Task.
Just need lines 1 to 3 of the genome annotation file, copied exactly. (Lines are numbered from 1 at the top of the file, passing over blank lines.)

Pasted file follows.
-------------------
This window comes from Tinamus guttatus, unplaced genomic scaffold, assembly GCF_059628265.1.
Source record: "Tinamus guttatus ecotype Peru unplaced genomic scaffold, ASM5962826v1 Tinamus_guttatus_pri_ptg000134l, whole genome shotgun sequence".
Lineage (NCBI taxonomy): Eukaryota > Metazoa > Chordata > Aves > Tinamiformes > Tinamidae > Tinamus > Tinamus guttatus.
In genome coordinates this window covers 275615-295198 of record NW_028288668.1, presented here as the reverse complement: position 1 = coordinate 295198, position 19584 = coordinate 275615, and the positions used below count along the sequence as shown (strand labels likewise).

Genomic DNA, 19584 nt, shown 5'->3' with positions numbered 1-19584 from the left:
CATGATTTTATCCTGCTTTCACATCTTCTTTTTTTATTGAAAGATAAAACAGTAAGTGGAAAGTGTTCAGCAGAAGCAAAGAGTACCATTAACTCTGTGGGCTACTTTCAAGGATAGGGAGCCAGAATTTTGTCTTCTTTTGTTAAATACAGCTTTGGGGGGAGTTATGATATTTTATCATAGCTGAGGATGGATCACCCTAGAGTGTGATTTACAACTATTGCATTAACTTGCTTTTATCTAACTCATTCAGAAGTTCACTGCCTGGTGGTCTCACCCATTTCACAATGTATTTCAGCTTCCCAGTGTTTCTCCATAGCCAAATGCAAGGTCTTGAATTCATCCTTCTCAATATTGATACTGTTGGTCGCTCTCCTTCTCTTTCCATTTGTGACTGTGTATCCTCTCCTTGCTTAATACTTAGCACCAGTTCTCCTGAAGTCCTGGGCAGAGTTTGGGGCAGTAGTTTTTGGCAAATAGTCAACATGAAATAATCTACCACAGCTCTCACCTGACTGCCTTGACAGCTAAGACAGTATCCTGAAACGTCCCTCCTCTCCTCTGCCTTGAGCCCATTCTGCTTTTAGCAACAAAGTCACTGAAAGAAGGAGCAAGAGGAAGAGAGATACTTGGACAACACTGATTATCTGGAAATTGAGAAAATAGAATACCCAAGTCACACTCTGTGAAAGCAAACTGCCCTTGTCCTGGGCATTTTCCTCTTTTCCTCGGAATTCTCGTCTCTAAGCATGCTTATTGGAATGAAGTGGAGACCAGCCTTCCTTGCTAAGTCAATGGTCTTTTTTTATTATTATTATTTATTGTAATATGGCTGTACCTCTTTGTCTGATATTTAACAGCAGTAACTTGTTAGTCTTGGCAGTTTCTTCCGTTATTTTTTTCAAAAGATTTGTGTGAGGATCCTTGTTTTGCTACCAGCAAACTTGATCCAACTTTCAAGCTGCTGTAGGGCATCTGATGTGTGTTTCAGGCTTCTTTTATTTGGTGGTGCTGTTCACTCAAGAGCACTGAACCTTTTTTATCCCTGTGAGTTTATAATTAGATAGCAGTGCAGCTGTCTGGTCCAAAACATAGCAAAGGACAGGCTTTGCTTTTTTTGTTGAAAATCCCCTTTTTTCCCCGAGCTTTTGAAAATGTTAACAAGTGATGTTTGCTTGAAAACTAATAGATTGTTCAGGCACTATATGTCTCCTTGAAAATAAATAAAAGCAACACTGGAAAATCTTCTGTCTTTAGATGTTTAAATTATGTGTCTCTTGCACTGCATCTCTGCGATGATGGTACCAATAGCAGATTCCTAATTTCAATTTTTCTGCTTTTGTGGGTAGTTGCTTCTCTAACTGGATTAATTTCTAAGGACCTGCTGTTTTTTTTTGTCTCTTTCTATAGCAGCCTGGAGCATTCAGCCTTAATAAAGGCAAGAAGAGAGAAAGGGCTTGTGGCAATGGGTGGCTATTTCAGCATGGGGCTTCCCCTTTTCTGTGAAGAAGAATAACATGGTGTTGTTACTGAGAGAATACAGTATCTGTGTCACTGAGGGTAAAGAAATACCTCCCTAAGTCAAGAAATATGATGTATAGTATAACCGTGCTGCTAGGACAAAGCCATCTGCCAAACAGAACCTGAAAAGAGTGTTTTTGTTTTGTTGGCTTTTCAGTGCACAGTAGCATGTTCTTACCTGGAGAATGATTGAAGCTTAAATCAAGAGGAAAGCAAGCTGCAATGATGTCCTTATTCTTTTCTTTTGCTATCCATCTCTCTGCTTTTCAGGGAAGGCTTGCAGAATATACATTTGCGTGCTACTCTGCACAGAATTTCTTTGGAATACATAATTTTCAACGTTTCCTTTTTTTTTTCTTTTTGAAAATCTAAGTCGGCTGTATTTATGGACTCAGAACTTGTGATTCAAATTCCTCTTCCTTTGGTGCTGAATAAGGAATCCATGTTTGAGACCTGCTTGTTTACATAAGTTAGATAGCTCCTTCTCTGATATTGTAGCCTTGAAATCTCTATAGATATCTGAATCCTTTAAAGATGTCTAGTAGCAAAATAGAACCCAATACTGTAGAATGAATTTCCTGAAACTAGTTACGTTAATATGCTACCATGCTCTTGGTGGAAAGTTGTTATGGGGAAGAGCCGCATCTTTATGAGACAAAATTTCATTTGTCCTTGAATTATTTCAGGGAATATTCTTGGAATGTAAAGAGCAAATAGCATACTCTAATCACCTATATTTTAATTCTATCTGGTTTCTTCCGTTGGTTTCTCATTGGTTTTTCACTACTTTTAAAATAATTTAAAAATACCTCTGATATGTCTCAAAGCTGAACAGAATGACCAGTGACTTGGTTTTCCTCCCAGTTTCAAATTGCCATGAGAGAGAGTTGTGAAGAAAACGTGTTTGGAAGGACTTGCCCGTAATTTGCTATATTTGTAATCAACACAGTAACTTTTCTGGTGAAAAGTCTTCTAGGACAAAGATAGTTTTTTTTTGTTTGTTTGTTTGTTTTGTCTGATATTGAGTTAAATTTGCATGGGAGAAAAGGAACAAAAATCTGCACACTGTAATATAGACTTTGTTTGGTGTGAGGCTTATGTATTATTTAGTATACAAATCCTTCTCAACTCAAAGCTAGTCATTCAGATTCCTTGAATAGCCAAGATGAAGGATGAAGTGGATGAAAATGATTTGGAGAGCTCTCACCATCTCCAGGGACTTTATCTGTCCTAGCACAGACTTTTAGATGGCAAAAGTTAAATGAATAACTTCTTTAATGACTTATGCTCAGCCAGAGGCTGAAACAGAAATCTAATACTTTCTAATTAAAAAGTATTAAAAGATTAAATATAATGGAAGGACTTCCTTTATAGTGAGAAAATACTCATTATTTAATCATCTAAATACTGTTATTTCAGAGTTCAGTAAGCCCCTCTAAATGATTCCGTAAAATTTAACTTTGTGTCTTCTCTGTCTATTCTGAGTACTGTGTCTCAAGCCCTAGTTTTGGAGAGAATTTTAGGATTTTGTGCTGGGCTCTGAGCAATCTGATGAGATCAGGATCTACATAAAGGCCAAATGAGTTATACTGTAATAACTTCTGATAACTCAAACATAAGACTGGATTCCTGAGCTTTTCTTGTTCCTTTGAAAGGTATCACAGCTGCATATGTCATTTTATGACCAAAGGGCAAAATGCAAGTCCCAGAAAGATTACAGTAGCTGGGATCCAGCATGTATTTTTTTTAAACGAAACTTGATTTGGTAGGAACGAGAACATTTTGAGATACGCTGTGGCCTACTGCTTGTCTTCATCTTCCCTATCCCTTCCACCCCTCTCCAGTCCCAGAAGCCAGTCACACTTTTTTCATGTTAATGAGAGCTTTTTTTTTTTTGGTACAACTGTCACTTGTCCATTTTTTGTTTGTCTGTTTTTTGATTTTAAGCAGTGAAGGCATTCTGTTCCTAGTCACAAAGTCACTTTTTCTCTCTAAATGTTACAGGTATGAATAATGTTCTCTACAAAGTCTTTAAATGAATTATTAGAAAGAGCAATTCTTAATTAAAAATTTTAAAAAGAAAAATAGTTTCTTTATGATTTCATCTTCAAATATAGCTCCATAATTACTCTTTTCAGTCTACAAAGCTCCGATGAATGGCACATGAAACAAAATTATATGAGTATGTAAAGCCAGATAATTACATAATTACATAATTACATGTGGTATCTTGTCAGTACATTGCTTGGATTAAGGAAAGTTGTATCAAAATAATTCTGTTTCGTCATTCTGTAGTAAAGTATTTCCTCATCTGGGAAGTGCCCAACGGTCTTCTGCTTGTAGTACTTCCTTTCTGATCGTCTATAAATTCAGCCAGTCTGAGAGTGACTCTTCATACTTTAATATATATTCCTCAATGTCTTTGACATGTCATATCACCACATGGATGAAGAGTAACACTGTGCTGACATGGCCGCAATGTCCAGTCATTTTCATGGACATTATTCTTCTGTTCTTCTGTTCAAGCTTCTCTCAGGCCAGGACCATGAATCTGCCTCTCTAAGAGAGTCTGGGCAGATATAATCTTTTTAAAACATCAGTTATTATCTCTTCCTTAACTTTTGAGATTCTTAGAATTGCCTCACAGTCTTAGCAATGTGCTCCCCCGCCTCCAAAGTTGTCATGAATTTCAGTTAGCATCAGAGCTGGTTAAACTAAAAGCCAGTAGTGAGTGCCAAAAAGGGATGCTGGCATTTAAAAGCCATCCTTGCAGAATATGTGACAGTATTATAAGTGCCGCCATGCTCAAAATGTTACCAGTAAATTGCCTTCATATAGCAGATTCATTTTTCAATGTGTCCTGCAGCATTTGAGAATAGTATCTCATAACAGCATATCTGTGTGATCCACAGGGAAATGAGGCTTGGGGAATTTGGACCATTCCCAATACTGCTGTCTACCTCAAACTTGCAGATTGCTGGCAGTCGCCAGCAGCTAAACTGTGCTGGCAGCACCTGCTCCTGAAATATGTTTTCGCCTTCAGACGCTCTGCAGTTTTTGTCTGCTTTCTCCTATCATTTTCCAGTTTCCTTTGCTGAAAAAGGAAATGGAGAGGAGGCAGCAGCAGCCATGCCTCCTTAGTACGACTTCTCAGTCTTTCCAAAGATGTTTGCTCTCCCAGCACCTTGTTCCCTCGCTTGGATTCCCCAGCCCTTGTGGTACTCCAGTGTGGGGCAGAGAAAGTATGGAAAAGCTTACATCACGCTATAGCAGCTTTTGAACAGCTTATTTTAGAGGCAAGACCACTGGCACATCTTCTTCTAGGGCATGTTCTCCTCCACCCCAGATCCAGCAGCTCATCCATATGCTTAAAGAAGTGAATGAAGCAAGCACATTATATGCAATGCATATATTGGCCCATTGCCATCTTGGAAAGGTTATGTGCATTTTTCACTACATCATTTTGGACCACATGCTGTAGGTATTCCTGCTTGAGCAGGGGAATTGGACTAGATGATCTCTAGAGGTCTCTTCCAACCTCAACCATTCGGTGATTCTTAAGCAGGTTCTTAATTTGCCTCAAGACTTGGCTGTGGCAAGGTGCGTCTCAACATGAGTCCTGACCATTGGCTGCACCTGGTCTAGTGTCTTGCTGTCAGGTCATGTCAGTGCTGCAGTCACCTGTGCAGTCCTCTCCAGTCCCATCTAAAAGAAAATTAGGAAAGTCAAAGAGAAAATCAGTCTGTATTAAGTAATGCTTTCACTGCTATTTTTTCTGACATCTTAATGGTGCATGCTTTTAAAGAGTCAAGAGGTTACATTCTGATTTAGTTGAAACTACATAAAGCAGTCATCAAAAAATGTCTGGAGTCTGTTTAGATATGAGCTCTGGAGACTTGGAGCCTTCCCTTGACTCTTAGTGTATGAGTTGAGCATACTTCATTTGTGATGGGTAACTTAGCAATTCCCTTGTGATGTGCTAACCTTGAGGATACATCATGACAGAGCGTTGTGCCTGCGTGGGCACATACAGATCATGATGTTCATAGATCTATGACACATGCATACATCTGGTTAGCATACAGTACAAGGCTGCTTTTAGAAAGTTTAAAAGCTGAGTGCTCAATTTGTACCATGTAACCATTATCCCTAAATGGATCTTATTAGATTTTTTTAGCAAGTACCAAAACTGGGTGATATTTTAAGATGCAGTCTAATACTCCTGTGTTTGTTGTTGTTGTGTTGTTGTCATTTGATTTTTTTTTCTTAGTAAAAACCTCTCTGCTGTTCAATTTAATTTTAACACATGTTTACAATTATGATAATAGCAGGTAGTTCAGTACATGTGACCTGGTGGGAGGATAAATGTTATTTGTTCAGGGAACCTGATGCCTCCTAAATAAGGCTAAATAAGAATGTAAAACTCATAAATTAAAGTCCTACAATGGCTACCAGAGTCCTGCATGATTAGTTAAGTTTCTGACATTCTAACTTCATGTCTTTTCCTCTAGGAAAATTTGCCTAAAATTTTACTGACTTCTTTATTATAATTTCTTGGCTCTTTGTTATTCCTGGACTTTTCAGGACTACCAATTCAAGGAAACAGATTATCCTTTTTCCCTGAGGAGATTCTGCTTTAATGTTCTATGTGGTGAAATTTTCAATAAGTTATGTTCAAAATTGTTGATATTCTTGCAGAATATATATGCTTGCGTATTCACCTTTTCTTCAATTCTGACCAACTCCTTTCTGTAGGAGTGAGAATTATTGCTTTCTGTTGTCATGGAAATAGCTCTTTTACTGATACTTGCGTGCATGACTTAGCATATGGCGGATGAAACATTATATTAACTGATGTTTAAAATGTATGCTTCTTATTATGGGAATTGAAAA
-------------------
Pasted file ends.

This window comes from Tinamus guttatus, unplaced genomic scaffold, assembly GCF_059628265.1.
Source record: "Tinamus guttatus ecotype Peru unplaced genomic scaffold, ASM5962826v1 Tinamus_guttatus_pri_ptg000134l, whole genome shotgun sequence".
Lineage (NCBI taxonomy): Eukaryota > Metazoa > Chordata > Aves > Tinamiformes > Tinamidae > Tinamus > Tinamus guttatus.